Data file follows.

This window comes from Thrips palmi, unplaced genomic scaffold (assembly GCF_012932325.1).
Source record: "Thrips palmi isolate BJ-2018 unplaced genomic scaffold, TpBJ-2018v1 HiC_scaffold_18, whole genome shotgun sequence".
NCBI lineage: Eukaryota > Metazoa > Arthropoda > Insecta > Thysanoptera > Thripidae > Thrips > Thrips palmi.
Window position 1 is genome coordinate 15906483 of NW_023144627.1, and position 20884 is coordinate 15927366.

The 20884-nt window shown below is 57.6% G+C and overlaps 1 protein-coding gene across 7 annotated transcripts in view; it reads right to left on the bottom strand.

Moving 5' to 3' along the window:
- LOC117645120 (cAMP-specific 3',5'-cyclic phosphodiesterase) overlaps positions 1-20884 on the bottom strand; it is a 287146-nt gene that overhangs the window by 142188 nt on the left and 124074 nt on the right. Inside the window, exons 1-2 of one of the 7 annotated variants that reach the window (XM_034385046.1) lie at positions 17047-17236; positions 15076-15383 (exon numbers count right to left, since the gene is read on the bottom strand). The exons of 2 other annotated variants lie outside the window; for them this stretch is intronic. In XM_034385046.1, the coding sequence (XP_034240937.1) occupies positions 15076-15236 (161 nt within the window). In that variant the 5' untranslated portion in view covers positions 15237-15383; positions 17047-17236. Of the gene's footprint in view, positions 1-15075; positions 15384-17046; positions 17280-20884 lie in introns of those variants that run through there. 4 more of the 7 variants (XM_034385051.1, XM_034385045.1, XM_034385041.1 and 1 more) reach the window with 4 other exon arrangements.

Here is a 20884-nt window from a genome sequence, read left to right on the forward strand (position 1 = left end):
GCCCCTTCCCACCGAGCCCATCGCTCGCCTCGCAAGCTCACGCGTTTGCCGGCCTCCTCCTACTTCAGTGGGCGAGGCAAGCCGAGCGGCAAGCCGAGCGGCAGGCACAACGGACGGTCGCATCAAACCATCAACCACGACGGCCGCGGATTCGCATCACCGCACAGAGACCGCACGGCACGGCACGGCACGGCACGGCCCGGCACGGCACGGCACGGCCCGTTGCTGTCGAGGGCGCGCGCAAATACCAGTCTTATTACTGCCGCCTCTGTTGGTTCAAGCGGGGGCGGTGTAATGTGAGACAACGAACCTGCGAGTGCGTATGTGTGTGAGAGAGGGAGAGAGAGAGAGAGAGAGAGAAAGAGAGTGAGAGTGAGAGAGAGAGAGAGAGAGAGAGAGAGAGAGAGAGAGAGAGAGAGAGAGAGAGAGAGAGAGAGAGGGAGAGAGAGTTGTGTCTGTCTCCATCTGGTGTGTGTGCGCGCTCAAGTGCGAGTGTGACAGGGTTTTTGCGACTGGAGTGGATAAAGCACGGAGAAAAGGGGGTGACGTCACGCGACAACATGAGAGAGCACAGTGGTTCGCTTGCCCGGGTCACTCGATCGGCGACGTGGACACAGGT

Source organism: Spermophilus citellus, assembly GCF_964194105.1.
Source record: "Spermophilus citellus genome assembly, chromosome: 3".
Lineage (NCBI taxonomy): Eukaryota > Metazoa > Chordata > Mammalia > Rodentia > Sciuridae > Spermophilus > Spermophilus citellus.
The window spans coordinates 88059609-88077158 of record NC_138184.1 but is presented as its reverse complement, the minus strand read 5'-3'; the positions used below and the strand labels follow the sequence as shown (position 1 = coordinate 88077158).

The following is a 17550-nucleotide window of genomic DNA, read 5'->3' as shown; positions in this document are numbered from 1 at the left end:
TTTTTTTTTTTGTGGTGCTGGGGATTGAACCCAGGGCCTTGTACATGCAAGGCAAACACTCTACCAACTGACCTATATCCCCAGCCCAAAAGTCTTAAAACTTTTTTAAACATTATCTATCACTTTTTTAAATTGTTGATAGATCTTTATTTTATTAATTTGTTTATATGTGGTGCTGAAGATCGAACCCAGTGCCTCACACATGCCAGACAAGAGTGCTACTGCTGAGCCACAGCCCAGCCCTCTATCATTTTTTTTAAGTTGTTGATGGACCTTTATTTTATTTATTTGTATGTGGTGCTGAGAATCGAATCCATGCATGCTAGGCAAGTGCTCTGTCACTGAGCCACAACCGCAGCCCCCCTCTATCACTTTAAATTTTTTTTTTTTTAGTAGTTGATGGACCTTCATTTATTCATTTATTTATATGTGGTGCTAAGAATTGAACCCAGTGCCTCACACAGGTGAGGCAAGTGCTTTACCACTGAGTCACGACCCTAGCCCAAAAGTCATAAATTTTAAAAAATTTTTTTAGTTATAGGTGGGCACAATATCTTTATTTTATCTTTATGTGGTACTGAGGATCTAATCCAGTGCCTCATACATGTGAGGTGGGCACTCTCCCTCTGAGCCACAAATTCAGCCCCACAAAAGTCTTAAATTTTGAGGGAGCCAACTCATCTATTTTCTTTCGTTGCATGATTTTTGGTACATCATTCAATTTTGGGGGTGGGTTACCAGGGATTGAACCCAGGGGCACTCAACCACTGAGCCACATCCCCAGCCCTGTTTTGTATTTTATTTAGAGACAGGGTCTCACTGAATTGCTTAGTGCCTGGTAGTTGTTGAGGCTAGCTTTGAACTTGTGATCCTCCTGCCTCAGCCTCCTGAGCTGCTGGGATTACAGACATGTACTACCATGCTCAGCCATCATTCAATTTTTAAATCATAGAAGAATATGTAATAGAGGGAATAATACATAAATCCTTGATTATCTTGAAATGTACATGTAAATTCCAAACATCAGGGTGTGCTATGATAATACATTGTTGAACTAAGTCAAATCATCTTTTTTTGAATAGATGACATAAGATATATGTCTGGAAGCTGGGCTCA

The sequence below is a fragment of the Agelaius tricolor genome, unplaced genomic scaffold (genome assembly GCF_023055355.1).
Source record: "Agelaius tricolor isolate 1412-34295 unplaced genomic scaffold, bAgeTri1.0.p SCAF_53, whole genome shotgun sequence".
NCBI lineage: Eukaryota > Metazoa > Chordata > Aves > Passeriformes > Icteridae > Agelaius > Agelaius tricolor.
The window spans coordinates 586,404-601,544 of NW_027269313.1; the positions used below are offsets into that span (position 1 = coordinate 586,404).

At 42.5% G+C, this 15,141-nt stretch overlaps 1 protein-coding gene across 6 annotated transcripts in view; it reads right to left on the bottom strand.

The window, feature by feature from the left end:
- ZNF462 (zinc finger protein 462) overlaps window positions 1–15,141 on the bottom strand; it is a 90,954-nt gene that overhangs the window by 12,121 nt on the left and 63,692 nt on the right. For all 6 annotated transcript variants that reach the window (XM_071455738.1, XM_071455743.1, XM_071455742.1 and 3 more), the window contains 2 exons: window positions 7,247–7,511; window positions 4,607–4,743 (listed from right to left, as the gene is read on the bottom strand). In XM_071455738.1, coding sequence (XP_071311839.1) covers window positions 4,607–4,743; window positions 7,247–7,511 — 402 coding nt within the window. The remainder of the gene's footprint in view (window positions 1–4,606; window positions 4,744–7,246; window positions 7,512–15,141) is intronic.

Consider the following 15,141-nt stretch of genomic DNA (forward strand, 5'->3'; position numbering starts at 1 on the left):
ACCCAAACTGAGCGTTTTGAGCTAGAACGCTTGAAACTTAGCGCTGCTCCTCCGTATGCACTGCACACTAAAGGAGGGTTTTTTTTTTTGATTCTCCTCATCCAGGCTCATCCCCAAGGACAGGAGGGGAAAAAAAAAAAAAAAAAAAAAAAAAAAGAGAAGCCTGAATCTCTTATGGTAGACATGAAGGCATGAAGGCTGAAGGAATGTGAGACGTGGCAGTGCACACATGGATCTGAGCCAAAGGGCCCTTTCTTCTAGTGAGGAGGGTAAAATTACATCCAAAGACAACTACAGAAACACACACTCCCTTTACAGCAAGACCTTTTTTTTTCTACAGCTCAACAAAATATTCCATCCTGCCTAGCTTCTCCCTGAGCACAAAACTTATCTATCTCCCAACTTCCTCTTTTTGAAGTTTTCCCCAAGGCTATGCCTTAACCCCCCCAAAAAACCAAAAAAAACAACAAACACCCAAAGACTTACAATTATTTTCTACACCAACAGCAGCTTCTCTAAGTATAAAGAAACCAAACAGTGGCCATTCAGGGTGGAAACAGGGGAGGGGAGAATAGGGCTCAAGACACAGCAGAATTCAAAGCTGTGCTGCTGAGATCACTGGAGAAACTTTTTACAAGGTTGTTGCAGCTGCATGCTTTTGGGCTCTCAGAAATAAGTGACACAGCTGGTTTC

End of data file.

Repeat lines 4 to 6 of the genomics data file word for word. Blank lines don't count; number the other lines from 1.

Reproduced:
Window position 1 is genome coordinate 15906483 of NW_023144627.1, and position 20884 is coordinate 15927366.

The 20884-nt window shown below is 57.6% G+C and overlaps 1 protein-coding gene across 7 annotated transcripts in view; it reads right to left on the bottom strand.

Moving 5' to 3' along the window: